Interview: LearnAsOne Founder Steve Heyes

LearnAsOne is a new charity set up to fund new schools and support their running costs throughout the developing world.

I recently had a chance to ask Steve Heyes, founder of LearnAsOne (and an ex-roommate of mine from university) about his thoughts on social media, how he’s using it to promote his organization and the challenges of being a “digital charity.”

Dave: First off, tell us a bit about your background and how you decided to launch LearnAsOne

Steve: My first job out of uni was running the UK office of a charity called Ethiopiaid. We raised and donated over £2-million a year to 15 partner projects in areas such as health, HIV/Aids and education. I was lucky enough to visit the country for 3 weeks and seeing the impact that people’s generosity had on other people’s lives was moving and inspiring. What seemed like so little to me, meant so much to them – a roof over their head, a simple vaccination, a sanitation block, a new set of school books – their reactions were amazing!

I then moved to Burnett Works, a fundraising and communications agency, working on campaigns for clients such as Cancer Research UK and Plan, the child sponsorship agency.

I was really happy there, but in the back of my mind I always knew I wanted to start a charity to help educate kids in the developing world. The literacy rate in Ethiopia (where we hope to build the first LearnAsOne school) is just 42.4%. How are you supposed to fight the effects of poverty if you can’t read and write? I believe education is the greatest gift you can give to anyone – it gives people a chance to develop not only themselves, but also the country in which they live.

I always assumed I’d set up the charity in 20 years time, once I’d set up my own business and had the luxury of time and money behind me. Then social media exploded…

Dave: So what opportunities do you think social media opens up for charities?

Steve: I think the opportunities are massive. The Internet effectively removes the distribution costs of contacting people, but social media takes it to the next level. If an idea takes off it can grow at an unbelievable rate.

And it doesn’t even need to be initiated by the charity. They just need to sign up to the social media tools that already exist so that their supporters have the opportunity to use them. For example, when Richard Hammond, the popular Top Gear presenter, had a high speed accident filming for the programme a fan set up a get well page on the online sponsorship site JustGiving in aid of the Yorkshire Air Ambulance who air lifted him to hospital. A link was posted on the PistonHeads website, it rapidly spread all over the net and within a week over £160,000 had been donated – absolutely amazing! You’ll be glad to know Richard went on to make a full recovery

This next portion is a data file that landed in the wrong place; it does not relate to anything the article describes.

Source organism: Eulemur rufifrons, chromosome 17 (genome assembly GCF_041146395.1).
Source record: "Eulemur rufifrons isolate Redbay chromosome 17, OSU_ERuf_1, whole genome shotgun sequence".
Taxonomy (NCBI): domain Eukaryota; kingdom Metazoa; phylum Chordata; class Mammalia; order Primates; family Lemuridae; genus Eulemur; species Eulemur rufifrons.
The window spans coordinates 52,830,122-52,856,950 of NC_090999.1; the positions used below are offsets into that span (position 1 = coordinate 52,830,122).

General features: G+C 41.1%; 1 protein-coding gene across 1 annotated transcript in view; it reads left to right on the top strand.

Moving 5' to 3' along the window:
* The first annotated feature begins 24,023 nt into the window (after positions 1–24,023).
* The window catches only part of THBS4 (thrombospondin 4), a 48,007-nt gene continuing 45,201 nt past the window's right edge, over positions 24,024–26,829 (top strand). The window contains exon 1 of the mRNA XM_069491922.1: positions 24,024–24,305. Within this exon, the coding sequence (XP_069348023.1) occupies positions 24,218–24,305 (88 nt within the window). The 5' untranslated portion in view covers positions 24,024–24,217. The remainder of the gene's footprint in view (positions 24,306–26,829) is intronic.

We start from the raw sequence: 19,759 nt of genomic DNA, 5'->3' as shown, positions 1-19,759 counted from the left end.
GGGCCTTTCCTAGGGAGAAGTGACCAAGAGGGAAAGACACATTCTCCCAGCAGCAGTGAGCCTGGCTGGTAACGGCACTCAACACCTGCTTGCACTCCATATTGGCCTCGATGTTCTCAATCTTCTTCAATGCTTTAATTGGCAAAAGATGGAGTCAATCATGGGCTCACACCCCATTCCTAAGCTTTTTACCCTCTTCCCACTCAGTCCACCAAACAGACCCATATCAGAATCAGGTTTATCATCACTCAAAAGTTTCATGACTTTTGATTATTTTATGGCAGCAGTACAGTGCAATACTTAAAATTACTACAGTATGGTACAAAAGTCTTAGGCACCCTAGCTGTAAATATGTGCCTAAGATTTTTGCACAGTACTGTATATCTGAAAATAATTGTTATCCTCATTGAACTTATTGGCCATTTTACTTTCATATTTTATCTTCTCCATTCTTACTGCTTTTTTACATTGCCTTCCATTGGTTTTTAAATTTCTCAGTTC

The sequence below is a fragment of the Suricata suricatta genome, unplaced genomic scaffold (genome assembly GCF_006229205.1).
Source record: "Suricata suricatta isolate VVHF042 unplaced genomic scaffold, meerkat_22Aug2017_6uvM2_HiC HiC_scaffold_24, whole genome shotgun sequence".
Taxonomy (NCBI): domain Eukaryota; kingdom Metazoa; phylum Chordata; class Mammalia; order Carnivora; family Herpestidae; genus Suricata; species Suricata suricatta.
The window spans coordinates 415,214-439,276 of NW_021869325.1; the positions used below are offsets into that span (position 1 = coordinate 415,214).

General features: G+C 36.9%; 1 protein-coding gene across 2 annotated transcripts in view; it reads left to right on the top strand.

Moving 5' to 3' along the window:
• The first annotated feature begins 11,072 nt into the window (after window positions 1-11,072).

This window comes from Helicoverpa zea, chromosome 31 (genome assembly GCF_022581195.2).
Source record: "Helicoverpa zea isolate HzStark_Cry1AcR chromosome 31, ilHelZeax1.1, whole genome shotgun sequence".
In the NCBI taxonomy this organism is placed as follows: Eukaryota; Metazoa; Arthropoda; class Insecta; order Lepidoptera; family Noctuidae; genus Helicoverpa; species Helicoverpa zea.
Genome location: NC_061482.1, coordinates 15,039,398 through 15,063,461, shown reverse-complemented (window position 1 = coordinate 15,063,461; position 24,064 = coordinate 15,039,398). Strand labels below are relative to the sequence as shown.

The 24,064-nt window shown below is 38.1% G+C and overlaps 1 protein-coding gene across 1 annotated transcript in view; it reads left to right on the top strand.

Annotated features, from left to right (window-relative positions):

Blogging from the field also has massive potential. For example MSF doctors blog about their field missions in countries such as Bangladesh and Sudan. It’s so real and shows donors exactly what their money is helping to achieve. I believe it’s the most popular content on their website. Fundraising widgets are proving extremely popular and have already had an impact thanks to applications like Chipin, and are being pushed hard in the sector by bloggers like Beth Kanter.

Facebook is another obvious one, but I don’t think anyone has cracked it yet. I’m really looking forward to seeing the first big charity application.

The best thing is that all these tools already exist and are free to use, so I’d recommend that all charities give them a try.

Dave: How do you plan to use social media to promote the charity?

Steve: The big idea behind LearnAsOne is to build a web application that provides a way for people to fund their own school. And then promote it using social media.

The web app will:

  1. Locate communities in need of a school
  2. Give them a webpage/blog where they can upload fundraising needs (e.g. classrooms, books, teachers’ salaries) and a way for people to donate
  3. Provide feedback (including video) direct from the school so donors can see exactly what their money is helping to achieve
  4. Enable supporters to leave comments and questions for the kids and teachers to answer.

The great thing about this idea is that once the app is built it will cost the almost the same amount to fund-raise for one school through the site as it will 100. And that is because of social media.